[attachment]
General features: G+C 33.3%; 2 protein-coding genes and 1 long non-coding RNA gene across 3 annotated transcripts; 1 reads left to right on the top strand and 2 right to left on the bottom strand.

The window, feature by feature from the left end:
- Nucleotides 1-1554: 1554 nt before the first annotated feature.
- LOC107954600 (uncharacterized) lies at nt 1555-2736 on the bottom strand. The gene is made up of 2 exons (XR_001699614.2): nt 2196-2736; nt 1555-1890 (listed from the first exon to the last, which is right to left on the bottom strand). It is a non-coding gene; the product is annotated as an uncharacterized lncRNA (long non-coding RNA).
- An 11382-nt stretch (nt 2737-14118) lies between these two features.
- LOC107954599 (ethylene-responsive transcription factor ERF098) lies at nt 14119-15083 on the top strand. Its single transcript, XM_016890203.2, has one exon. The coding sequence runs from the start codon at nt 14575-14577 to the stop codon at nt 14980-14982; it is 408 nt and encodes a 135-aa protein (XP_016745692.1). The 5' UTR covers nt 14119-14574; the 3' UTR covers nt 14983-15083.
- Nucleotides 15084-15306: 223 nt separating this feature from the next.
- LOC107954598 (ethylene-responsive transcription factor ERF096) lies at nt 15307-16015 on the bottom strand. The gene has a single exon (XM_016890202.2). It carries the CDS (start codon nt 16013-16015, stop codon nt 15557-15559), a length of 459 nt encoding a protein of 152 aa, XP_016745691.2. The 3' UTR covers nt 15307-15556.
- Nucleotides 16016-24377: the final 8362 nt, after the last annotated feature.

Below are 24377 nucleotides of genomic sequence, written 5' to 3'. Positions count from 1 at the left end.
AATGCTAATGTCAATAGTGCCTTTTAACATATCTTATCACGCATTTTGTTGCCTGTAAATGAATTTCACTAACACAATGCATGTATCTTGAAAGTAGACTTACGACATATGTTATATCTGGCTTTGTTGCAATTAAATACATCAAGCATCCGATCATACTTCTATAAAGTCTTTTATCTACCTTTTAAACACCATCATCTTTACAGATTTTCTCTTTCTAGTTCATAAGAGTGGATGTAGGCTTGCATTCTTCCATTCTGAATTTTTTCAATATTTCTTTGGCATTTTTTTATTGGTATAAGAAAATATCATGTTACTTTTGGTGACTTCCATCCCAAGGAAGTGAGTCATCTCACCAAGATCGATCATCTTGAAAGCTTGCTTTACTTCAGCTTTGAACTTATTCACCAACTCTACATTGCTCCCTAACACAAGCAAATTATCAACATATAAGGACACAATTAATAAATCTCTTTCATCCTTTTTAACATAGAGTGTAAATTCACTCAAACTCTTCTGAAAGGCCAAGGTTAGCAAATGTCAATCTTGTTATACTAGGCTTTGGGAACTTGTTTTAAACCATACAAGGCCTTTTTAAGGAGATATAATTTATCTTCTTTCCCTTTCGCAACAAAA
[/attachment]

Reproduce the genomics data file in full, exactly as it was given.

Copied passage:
General features: G+C 33.3%; 2 protein-coding genes and 1 long non-coding RNA gene across 3 annotated transcripts; 1 reads left to right on the top strand and 2 right to left on the bottom strand.

The window, feature by feature from the left end:
- Nucleotides 1-1554: 1554 nt before the first annotated feature.
- LOC107954600 (uncharacterized) lies at nt 1555-2736 on the bottom strand. The gene is made up of 2 exons (XR_001699614.2): nt 2196-2736; nt 1555-1890 (listed from the first exon to the last, which is right to left on the bottom strand). It is a non-coding gene; the product is annotated as an uncharacterized lncRNA (long non-coding RNA).
- An 11382-nt stretch (nt 2737-14118) lies between these two features.
- LOC107954599 (ethylene-responsive transcription factor ERF098) lies at nt 14119-15083 on the top strand. Its single transcript, XM_016890203.2, has one exon. The coding sequence runs from the start codon at nt 14575-14577 to the stop codon at nt 14980-14982; it is 408 nt and encodes a 135-aa protein (XP_016745692.1). The 5' UTR covers nt 14119-14574; the 3' UTR covers nt 14983-15083.
- Nucleotides 15084-15306: 223 nt separating this feature from the next.
- LOC107954598 (ethylene-responsive transcription factor ERF096) lies at nt 15307-16015 on the bottom strand. The gene has a single exon (XM_016890202.2). It carries the CDS (start codon nt 16013-16015, stop codon nt 15557-15559), a length of 459 nt encoding a protein of 152 aa, XP_016745691.2. The 3' UTR covers nt 15307-15556.
- Nucleotides 16016-24377: the final 8362 nt, after the last annotated feature.

Below are 24377 nucleotides of genomic sequence, written 5' to 3'. Positions count from 1 at the left end.
AATGCTAATGTCAATAGTGCCTTTTAACATATCTTATCACGCATTTTGTTGCCTGTAAATGAATTTCACTAACACAATGCATGTATCTTGAAAGTAGACTTACGACATATGTTATATCTGGCTTTGTTGCAATTAAATACATCAAGCATCCGATCATACTTCTATAAAGTCTTTTATCTACCTTTTAAACACCATCATCTTTACAGATTTTCTCTTTCTAGTTCATAAGAGTGGATGTAGGCTTGCATTCTTCCATTCTGAATTTTTTCAATATTTCTTTGGCATTTTTTTATTGGTATAAGAAAATATCATGTTACTTTTGGTGACTTCCATCCCAAGGAAGTGAGTCATCTCACCAAGATCGATCATCTTGAAAGCTTGCTTTACTTCAGCTTTGAACTTATTCACCAACTCTACATTGCTCCCTAACACAAGCAAATTATCAACATATAAGGACACAATTAATAAATCTCTTTCATCCTTTTTAACATAGAGTGTAAATTCACTCAAACTCTTCTGAAAGGCCAAGGTTAGCAAATGTCAATCTTGTTATACTAGGCTTTGGGAACTTGTTTTAAACCATACAAGGCCTTTTTAAGGAGATATAATTTATCTTCTTTCCCTTTCGCAACAAAA